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Old House Verona: Dino’s Barber Shop
Long before it was Verona’s oldest barber shop, the little structure at 478 Bloomfield Avenue was built to house a family.
In his book, Old Verona, Robert L. Williams says that a man by the name of Zabina Williams built the house in 1863. Williams appears to have been born in Caldwell, and had three sons: George W. Williams, who served as a private in the Civil War; Cornelius Williams, who built a house at 222 Claremont Avenue that still stands; and Charles Williams, who apparently died young.
This 1940 photo of the shop in Williams’ book gives an idea of what the house might have looked like when it was occupied by the original Williams family: A single ground-floor window instead of the large pane, and a small porch to the right that has since been enclosed.
MyVeronaNJ.com reader Jo O’Brien says that the property was eventually bought by her father’s uncle, Joe Tucci. “He lived upstairs and ran the barbershop downstairs for many years,” she says. In the early years of Verona–and well into the 20th century–it wasn’t uncommon for Verona business owners to live over, or behind their shops. When Bernice Evenson died in 2010, her family recalled that, during the Depression, she and her husband had lived behind a curtain at the back of their clothing store at 555 Bloomfield Avenue.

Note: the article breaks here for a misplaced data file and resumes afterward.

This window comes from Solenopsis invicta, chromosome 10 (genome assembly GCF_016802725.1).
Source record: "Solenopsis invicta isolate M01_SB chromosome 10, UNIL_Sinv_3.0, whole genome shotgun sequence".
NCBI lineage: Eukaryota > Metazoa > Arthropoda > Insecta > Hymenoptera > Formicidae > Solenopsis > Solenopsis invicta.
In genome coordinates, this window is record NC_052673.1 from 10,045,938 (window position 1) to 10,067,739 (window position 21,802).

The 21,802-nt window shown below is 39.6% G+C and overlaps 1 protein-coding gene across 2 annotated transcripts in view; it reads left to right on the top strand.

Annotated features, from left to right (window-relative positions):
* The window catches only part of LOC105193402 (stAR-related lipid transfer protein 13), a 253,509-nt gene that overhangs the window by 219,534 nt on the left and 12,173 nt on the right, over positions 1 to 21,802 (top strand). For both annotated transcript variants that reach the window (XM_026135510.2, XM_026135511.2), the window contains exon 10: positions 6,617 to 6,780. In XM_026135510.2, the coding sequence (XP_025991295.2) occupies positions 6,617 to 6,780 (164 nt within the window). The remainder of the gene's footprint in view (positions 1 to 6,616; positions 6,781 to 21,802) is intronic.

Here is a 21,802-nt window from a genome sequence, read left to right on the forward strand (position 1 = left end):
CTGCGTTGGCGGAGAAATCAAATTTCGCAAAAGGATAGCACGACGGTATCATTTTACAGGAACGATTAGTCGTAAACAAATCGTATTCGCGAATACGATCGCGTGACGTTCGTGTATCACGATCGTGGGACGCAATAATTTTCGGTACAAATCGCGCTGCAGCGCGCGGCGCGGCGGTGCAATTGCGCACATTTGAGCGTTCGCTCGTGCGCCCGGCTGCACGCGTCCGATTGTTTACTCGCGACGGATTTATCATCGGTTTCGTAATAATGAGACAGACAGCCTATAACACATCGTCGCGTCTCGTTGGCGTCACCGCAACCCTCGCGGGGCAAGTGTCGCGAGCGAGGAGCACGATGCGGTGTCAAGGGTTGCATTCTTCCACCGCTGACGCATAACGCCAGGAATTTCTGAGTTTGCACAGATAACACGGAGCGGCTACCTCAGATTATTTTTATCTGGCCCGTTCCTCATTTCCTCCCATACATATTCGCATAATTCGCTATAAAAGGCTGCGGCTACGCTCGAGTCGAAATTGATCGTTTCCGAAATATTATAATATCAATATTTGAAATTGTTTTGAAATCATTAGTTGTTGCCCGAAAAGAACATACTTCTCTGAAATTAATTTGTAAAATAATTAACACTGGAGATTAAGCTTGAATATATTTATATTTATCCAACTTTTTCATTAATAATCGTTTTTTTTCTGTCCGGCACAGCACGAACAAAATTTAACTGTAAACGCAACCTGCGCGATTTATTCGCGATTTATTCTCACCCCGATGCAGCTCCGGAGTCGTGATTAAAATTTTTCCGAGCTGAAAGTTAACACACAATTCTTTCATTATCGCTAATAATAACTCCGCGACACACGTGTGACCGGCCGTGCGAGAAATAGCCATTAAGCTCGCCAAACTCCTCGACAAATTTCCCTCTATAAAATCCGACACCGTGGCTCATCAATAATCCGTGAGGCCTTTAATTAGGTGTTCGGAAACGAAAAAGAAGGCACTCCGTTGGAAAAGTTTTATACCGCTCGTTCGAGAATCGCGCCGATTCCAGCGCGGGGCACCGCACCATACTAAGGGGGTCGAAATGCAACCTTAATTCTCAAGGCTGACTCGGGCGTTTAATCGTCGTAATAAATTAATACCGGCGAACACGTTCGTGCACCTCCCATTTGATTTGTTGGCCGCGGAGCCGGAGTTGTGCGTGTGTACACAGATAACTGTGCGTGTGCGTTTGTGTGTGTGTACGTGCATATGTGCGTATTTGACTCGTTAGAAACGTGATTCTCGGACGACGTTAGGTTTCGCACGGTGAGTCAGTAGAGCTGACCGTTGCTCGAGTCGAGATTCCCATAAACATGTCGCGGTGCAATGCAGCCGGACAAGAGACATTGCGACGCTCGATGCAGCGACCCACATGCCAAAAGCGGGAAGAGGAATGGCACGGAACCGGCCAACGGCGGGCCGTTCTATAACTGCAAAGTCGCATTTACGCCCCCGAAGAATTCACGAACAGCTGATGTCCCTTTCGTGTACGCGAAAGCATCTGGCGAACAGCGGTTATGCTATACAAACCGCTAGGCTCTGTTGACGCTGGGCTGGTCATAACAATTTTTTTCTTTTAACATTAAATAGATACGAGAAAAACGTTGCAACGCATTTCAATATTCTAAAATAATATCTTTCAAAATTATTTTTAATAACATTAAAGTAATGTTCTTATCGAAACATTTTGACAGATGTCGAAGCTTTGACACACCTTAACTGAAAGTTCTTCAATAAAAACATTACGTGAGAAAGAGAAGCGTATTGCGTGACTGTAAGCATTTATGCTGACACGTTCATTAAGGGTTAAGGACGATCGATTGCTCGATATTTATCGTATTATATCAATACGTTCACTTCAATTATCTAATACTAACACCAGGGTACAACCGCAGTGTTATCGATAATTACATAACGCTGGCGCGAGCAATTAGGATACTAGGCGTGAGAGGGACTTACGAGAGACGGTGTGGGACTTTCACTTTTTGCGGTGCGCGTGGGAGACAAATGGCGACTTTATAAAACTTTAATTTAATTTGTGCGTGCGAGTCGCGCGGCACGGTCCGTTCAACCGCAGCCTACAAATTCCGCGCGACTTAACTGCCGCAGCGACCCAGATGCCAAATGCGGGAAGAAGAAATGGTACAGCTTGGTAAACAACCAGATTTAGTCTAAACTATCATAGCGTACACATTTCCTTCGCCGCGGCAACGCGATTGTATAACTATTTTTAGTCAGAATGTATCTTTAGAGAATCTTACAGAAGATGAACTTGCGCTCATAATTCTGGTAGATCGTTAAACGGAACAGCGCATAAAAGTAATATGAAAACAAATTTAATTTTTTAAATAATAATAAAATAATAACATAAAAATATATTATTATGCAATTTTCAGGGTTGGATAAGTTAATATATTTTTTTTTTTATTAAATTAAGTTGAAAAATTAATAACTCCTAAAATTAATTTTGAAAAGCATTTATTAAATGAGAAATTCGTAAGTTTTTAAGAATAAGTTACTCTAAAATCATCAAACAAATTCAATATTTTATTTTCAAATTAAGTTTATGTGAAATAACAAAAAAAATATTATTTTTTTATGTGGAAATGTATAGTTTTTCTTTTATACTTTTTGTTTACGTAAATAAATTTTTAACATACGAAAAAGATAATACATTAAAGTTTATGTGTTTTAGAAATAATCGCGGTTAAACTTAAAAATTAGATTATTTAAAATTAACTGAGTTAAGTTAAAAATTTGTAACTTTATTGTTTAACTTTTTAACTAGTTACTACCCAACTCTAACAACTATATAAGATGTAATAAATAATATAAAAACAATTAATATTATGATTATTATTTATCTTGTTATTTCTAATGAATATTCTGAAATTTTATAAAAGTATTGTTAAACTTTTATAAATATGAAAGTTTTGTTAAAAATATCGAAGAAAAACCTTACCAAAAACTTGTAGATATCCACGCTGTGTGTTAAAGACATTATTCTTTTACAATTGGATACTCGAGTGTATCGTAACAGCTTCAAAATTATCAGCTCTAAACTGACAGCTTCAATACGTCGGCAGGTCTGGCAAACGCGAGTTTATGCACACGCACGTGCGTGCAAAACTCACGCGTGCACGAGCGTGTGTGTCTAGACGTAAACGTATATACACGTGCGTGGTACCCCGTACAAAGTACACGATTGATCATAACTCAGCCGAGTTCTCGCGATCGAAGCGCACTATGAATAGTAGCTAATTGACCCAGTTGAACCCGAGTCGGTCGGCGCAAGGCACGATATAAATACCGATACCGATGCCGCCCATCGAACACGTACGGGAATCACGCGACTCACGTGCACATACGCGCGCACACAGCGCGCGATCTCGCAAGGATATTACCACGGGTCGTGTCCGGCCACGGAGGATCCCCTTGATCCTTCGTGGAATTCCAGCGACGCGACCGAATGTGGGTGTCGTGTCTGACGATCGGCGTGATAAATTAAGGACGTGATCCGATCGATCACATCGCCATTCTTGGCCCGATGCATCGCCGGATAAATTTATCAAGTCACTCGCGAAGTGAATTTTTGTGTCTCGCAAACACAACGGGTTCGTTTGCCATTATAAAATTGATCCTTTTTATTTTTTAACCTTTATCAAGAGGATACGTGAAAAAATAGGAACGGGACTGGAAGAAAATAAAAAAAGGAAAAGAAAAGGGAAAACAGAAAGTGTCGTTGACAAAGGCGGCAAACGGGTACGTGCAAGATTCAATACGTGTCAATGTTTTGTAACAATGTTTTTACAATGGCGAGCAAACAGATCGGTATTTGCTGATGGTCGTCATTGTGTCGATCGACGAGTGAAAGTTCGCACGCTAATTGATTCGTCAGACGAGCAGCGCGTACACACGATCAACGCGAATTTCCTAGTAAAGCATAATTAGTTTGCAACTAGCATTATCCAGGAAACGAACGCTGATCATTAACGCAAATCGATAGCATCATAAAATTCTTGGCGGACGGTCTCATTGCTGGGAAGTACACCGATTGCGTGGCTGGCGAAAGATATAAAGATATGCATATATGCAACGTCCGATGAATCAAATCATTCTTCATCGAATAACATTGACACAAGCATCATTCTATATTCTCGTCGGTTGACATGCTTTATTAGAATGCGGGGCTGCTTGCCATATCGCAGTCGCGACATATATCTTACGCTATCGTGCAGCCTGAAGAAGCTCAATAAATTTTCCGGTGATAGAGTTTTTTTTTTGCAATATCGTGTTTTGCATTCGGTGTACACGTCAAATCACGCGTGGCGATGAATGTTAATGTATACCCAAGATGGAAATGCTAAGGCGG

O’Brien’s uncle had other real estate holdings in Verona besides the tiny shop. “He also owned a large parcel of land down the street from where that triangle building is on Bloomfield Avenue,” she says, referring to the so-called Flat Iron Building at the intersection of Fairview Avenue and Pine Street. “It was a very big lot with a garage. My family and I would visit him and go there where we had a garden and he also had fruit trees on the property. Great memories and may lazy Sundays spent there enjoying picnics and good times.” O’Brien says that Tucci offered at one point to sell her family the land, for $7,000. “My parents had just come here from Italy and at the time didn’t have the money to pay it.”
In the early 1970s, the barber shop began its transition to its current ownership. Dino Ditizii had recently arrived from Foggia, Italy and got a job working at the shop. In 2012, he celebrated his 50th year of cutting hair there.
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